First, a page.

Monday, August 31, 2009

Have You Heard, About The Byrd?

Did we have any right to expect such a great result yesterday? Did we have any reason to think that Paul Byrd, less than a month removed from signing a minor league deal with the Sox, would outduel Roy Halladay? And yet when Byrd left after six innings, he was holding a 4-0 lead and had utterly baffled the Blue Jays. By the end, the Sox had won 7-0 and Byrd had his first win of the year.


He probably could have gone longer; Byrd threw just 83 pitches in those six innings. He threw 64% of his pitches for strikes and threw a first-pitch strike to 63% of the batters he faced. The interesting thing is that of the 53 pitches he threw for strikes, only one was a swinging strike. Byrd showed everyone the meaning of the phrase "pitching to contact" yesterday. He relied on the defense to get the outs and they did just that. It was a great display of veteran pitching. And it should make Boston fans a little calmer for now as we head into September and the expanded roster.


The bullpen did a nice job of closing things out. Delcarmen gave up a walk in the seventh but that was it. And Saito made things interesting in the ninth before finally shutting the door. And then there was the eighth inning...


Yes, let me say it now: Billy Wagner looked good. If...IF he looks like that the rest of the year, I will issue a huge mea culpa. So far, he's off to a better start than Eric Gagne. Of course, that is a pretty low bar to clear. But if Wagner can pull that off when he steps on the mound, and he doesn't send the clubhouse into a tailspin in the process, then maybe this deal has a chance to work after all.


Jason Bay got the day off in an act of mercy towards the Jays. So Rocco Baldelli started in left and promptly jacked a solo shot to left in the second to make it 2-0. In the first, Youk had doubled in V-Mart. Youk ended up going 2-3 with three RBI. Ellsbury went 1-4 with a run scored and Pedroia went 1-4 with two runs scored. Even Alex Gonzalez got into the act, going 2-3 with a run scored and a RBI single in the fourth. All in all, eight of nine Boston starters had at least one hit and six of nine starters scored at least one run. Just a note on Gonzalez; he is 10-27 in his last eight games with two homers and four RBI. His is hitting .370 and has a 1.037 OPS over that span. Since he joined the Sox, he is hitting .296 with an .815 OPS. We dealt for his glove...getting this kind of hitting out of the nine-spot is a huge bonus.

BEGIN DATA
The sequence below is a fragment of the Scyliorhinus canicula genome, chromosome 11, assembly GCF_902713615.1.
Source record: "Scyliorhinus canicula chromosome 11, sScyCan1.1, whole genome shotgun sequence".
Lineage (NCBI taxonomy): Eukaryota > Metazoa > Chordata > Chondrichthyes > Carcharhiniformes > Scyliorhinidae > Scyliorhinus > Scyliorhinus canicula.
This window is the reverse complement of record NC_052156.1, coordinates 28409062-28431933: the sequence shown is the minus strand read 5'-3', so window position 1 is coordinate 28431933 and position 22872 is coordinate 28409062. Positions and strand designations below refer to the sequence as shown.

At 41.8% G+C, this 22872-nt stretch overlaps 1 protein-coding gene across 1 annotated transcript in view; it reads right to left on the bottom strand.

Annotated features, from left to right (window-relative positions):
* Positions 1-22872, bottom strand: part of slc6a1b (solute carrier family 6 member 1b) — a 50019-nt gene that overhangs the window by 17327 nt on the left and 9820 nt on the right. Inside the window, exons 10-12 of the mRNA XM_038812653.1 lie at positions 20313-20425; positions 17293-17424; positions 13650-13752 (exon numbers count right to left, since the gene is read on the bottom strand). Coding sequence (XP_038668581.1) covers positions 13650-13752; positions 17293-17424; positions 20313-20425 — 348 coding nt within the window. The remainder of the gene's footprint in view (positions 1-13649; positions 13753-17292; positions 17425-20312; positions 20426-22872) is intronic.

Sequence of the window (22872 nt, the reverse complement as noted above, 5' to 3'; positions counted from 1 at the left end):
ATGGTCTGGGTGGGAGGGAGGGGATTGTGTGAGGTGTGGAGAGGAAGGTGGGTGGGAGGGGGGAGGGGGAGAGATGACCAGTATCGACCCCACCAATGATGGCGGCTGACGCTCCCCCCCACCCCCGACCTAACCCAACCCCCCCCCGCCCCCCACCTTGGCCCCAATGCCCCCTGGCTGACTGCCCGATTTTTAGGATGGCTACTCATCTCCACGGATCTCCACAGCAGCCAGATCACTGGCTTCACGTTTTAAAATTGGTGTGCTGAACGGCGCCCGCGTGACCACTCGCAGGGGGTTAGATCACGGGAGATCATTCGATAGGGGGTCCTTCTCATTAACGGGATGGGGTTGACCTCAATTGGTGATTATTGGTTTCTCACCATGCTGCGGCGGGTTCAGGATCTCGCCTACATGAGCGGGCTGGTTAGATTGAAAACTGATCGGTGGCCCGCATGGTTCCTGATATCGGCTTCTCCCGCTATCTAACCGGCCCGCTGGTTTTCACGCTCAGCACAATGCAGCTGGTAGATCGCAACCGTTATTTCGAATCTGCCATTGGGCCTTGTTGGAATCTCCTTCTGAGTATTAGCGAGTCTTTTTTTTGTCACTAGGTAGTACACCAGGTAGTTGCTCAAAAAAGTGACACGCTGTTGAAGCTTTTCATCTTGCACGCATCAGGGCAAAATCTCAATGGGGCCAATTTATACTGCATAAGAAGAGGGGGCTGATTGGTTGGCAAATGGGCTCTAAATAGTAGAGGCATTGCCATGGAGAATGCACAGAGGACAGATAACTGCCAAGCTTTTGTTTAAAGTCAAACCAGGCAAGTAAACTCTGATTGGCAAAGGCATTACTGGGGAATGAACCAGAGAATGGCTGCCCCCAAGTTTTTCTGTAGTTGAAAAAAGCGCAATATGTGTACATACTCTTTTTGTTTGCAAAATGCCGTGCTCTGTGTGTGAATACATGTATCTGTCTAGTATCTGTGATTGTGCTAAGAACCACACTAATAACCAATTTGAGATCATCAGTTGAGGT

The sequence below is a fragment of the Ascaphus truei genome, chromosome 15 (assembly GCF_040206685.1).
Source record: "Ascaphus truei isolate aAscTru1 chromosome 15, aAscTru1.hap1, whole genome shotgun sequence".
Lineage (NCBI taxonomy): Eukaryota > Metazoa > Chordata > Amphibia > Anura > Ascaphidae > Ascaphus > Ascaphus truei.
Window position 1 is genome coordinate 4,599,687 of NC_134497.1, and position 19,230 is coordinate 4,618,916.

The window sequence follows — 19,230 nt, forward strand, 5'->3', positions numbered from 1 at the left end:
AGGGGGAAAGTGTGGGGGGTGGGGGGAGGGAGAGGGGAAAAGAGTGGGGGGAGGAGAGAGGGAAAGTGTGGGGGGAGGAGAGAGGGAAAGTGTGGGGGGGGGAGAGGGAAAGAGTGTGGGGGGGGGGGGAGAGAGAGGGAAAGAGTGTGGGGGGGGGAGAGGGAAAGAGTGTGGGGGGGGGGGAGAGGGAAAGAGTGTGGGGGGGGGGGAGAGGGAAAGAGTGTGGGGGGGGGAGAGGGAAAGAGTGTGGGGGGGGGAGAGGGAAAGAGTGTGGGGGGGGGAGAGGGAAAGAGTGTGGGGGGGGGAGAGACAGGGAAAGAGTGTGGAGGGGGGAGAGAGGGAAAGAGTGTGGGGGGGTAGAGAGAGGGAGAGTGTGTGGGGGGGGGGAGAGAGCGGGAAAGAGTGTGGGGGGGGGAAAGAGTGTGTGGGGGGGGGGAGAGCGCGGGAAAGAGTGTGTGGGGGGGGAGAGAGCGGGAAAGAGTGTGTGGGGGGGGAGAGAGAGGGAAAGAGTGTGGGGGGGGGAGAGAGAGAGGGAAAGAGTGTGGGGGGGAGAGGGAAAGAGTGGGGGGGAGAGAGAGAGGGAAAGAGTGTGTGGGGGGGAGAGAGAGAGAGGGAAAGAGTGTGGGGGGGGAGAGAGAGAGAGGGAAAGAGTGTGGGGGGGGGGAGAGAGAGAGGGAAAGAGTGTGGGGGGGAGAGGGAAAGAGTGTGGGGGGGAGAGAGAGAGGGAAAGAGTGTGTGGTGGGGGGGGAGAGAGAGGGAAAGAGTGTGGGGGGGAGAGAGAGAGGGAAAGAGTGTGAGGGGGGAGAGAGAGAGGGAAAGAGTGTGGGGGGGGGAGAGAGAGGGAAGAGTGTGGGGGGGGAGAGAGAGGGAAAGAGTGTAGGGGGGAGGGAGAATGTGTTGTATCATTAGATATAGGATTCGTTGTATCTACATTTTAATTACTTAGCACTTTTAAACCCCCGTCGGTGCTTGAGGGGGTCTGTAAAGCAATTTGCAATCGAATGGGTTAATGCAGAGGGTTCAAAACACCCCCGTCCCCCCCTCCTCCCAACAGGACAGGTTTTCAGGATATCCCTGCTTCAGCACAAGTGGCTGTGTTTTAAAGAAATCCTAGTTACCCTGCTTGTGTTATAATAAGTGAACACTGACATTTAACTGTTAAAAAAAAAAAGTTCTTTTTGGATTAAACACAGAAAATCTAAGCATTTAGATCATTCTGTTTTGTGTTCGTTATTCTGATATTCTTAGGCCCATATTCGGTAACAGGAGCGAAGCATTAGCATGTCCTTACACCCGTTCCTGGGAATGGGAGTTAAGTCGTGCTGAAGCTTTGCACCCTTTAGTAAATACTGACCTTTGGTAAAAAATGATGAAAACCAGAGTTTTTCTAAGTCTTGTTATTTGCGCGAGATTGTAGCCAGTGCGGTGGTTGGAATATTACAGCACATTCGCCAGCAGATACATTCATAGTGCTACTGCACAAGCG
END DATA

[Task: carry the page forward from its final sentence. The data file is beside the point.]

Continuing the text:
And so the Sox closed out their homestand with a sweep of the Jays and winning six of their last eight games. They're 22 games over .500 and 3.5 games ahead of the Rangers in the wild-card race. And they are still just six back of the Yankees for the AL East lead with 32 games left to play. After all that angst we've been through since the All-Star break, the Sox are in a pretty good place heading into the last month of the season.


But they have a critical series coming up. The Sox play three in Tampa to kick off a seven-game road trip starting tomorrow. Tampa has plagued Boston all year. Hopefully that will change on Tuesday. The series kicks off with Lester facing Andy Sonnastine. Sonnastine has had a rough year, going 6-7 with a 6.61 ERA. He has 3-3 in his last six games. He faced the Sox once this year in May and got the win, going 5.2 innings and allowing two runs in a 6-2 Tampa victory. Hopefully that won't happen tomorrow night. Lester hasn't given up more than three earned runs in a game in his last five starts. In three of those starts he gave up just one run. But he has just one decision (a win against the Jays on August 20) in his last six outings. He should be 13-8 or so at this point. But as long as he keeps pitching well and the Sox win, I'd wager he'll be happy.

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